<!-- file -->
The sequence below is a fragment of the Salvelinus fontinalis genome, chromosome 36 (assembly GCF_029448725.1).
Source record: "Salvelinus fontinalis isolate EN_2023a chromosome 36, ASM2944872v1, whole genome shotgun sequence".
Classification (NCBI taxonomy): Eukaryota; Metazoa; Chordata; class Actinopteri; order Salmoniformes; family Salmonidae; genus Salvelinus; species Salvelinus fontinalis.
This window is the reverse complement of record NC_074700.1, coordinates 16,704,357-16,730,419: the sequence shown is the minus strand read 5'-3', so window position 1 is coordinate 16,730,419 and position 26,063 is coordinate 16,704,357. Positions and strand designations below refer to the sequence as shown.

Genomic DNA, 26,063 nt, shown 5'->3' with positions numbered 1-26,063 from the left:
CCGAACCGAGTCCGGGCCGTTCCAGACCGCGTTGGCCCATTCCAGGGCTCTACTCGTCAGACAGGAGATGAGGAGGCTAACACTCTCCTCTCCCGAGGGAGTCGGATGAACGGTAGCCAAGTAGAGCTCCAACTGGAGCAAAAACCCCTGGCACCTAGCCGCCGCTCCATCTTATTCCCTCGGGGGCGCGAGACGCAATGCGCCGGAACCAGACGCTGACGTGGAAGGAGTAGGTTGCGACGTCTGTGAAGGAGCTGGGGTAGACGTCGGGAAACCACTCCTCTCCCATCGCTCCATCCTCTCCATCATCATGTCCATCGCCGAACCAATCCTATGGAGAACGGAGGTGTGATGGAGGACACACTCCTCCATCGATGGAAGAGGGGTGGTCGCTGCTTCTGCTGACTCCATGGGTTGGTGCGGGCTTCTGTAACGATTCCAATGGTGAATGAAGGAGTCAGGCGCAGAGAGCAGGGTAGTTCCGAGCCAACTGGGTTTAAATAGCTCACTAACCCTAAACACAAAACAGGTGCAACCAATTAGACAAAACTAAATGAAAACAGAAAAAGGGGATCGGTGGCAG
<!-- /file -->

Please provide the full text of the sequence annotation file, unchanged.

The sequence below is a fragment of the Salvelinus fontinalis genome, chromosome 36 (assembly GCF_029448725.1).
Source record: "Salvelinus fontinalis isolate EN_2023a chromosome 36, ASM2944872v1, whole genome shotgun sequence".
Classification (NCBI taxonomy): Eukaryota; Metazoa; Chordata; class Actinopteri; order Salmoniformes; family Salmonidae; genus Salvelinus; species Salvelinus fontinalis.
This window is the reverse complement of record NC_074700.1, coordinates 16,704,357-16,730,419: the sequence shown is the minus strand read 5'-3', so window position 1 is coordinate 16,730,419 and position 26,063 is coordinate 16,704,357. Positions and strand designations below refer to the sequence as shown.

Genomic DNA, 26,063 nt, shown 5'->3' with positions numbered 1-26,063 from the left:
CCGAACCGAGTCCGGGCCGTTCCAGACCGCGTTGGCCCATTCCAGGGCTCTACTCGTCAGACAGGAGATGAGGAGGCTAACACTCTCCTCTCCCGAGGGAGTCGGATGAACGGTAGCCAAGTAGAGCTCCAACTGGAGCAAAAACCCCTGGCACCTAGCCGCCGCTCCATCTTATTCCCTCGGGGGCGCGAGACGCAATGCGCCGGAACCAGACGCTGACGTGGAAGGAGTAGGTTGCGACGTCTGTGAAGGAGCTGGGGTAGACGTCGGGAAACCACTCCTCTCCCATCGCTCCATCCTCTCCATCATCATGTCCATCGCCGAACCAATCCTATGGAGAACGGAGGTGTGATGGAGGACACACTCCTCCATCGATGGAAGAGGGGTGGTCGCTGCTTCTGCTGACTCCATGGGTTGGTGCGGGCTTCTGTAACGATTCCAATGGTGAATGAAGGAGTCAGGCGCAGAGAGCAGGGTAGTTCCGAGCCAACTGGGTTTAAATAGCTCACTAACCCTAAACACAAAACAGGTGCAACCAATTAGACAAAACTAAATGAAAACAGAAAAAGGGGATCGGTGGCAG